Nano therapeutics heat up

The stretchable copper circuits can be fabricated on a flexible plastic lightweight patch that can be easily attached to the skin.

Reproduced with permission from Ref 1 © 2015 Wiley-VCH Verlag.

Wearable technology offers better control and flexibility of thermotherapeutic approaches and now a stretchable electronic patch that can be wirelessly controlled has been developed by a research team from KAUST. 

Managing pain is an intrinsic part of many therapeutic processes and an important aspect of healthcare. The benefit of heat in mitigating the effects of pain is well known. “A digital interactive, stretchable and reusable thermal patch can deliver controlled heat to various parts of the human body,” explains Muhammad Hussain from KAUST’s Computer, Electrical and Mathematical Science and Engineering Division.

Currently available heat-generating patches rely on chemical reactions. A better route to create therapeutic patches however is to use electrical heating — which can be applied controllably and repeatedly — and so help to better manage how the heat is applied to the skin. However, the problem for such patches is that the heating element — electrical conductors such as copper — are too rigid to conform to the movements of skin.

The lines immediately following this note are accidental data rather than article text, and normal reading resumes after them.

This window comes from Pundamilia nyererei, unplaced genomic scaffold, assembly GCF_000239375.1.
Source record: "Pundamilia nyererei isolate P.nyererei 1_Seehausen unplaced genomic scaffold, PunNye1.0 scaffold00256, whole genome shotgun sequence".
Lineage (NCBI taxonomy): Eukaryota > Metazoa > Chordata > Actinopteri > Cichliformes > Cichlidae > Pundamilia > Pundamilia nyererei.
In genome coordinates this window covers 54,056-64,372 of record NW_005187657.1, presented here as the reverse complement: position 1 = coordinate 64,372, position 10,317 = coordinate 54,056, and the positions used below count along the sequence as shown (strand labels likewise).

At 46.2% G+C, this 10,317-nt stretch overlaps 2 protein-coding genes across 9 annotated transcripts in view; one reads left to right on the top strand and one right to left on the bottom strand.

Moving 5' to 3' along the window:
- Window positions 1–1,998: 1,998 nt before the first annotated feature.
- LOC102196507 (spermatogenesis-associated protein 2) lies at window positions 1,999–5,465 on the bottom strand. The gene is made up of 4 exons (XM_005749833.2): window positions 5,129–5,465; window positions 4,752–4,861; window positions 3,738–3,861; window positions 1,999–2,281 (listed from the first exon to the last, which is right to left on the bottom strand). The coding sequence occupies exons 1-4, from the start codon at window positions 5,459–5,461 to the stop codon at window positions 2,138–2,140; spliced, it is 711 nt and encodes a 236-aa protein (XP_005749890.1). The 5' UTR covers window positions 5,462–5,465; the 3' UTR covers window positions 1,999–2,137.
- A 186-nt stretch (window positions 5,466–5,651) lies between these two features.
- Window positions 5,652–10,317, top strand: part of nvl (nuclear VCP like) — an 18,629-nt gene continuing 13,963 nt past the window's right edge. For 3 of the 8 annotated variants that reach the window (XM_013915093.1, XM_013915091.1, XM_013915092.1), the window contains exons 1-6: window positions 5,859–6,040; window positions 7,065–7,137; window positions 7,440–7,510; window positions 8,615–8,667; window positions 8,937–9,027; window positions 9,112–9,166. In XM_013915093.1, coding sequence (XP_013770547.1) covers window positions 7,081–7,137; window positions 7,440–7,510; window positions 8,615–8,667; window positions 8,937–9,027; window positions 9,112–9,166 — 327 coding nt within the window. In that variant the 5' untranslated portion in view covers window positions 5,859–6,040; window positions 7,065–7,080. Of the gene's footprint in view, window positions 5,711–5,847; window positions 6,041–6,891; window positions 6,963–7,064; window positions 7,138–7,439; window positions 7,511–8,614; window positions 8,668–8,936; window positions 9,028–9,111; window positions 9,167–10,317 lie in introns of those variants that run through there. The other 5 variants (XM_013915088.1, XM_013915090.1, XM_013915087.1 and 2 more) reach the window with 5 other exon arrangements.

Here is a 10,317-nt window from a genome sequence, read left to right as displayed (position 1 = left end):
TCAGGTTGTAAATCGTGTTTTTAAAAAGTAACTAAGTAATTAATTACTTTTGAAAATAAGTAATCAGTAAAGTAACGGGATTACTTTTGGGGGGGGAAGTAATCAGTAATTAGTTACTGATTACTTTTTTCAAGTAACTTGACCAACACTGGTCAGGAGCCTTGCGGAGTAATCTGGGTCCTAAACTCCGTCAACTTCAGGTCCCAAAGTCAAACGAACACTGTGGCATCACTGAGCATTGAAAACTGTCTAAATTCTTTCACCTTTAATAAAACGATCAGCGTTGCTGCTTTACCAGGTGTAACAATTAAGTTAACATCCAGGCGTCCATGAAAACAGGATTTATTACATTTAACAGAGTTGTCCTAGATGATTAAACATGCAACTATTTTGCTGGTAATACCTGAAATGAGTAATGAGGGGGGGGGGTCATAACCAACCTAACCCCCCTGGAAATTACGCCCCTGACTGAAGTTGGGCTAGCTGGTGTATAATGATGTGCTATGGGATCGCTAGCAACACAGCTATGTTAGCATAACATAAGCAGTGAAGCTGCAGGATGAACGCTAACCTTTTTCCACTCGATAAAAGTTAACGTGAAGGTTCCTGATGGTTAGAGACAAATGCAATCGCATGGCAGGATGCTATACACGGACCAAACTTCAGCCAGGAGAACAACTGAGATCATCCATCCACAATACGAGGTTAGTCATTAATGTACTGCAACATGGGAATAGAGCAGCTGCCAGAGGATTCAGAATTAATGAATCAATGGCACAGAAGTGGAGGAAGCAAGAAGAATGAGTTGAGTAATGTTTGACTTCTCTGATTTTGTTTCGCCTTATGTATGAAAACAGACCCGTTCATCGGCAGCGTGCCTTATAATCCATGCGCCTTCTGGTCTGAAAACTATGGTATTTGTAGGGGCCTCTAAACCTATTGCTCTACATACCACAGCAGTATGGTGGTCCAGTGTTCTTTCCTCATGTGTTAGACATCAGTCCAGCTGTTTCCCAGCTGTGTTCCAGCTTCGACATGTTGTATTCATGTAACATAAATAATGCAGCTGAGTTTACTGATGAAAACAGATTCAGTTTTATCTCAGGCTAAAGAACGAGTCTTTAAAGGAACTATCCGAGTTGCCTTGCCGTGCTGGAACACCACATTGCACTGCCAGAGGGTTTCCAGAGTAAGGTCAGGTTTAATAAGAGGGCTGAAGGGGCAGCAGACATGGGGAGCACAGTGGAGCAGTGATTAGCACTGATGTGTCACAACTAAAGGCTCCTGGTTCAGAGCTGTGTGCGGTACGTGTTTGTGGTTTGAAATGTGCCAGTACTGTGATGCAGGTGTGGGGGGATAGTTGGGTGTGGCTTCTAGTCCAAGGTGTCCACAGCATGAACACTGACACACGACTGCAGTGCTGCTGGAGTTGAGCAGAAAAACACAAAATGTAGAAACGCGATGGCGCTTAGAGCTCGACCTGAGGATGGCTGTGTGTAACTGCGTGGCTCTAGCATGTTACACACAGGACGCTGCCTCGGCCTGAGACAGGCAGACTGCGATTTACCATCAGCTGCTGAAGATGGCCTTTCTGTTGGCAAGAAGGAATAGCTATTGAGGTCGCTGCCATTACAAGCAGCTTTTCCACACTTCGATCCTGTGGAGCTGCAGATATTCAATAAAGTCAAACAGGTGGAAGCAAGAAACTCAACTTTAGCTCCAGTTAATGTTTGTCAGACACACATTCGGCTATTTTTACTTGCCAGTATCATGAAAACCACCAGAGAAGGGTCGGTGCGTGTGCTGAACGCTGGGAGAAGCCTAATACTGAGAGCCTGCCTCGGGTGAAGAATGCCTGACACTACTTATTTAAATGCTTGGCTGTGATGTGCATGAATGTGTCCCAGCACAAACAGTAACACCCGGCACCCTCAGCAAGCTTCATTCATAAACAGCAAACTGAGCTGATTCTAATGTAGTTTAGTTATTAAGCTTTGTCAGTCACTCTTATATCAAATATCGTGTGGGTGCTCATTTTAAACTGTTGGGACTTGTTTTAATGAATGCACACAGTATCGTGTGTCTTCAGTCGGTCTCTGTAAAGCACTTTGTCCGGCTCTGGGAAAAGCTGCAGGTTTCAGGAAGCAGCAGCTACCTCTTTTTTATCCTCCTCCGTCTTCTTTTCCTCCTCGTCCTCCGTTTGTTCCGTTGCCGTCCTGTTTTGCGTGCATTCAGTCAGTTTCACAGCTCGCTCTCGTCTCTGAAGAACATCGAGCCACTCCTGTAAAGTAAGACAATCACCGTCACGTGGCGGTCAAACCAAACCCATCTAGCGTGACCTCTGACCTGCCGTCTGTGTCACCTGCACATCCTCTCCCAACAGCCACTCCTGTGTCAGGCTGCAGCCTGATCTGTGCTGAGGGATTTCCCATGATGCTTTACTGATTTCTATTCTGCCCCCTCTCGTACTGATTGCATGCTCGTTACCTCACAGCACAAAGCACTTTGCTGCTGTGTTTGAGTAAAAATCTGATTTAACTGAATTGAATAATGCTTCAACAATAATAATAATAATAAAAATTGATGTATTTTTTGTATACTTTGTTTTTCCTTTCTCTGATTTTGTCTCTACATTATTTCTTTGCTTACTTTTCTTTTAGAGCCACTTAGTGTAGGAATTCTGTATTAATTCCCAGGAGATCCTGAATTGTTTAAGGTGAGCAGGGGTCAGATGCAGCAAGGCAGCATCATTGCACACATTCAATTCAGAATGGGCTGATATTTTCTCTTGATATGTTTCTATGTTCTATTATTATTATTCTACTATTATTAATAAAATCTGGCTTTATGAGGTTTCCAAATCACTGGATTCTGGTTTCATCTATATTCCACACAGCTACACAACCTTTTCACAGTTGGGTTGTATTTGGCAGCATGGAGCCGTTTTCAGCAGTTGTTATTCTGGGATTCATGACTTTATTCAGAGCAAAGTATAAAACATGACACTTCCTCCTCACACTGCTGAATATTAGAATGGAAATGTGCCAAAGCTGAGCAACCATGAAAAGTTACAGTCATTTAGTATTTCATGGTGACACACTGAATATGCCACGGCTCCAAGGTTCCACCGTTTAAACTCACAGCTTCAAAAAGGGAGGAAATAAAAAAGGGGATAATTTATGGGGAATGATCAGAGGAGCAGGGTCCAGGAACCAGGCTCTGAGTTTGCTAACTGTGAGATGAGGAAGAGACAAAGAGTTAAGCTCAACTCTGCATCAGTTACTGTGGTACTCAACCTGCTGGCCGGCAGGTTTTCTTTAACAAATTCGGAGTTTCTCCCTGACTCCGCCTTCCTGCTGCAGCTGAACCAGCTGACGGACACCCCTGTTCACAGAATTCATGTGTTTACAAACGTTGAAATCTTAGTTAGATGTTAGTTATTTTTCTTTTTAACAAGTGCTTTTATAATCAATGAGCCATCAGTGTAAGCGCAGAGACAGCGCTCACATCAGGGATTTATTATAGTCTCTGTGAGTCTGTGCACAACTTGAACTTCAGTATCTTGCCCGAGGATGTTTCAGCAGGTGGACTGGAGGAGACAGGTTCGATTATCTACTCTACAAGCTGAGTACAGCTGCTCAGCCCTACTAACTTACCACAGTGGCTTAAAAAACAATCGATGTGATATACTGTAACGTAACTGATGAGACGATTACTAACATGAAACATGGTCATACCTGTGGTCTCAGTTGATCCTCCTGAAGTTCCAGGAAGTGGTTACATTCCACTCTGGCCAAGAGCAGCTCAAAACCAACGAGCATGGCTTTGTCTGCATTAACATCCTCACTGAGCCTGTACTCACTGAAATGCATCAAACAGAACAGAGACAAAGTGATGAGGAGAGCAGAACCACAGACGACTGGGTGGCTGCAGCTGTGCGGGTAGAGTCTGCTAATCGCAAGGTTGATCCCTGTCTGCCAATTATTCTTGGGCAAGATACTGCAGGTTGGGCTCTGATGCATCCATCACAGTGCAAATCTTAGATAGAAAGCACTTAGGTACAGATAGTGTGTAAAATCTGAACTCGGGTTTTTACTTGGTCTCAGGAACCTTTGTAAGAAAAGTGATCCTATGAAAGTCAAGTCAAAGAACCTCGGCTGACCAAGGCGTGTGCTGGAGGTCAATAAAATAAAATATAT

Straight electrical wires can break easily when stretched so the KAUST researchers have designed electrical circuits whose curved, spring-like shapes are far more flexible (see image). “Copper thin films cannot be stretched in their natural state, but due to the lateral spring structures we designed, we achieved record stretchability of about 800 percent from a metal,” comments Hussain.

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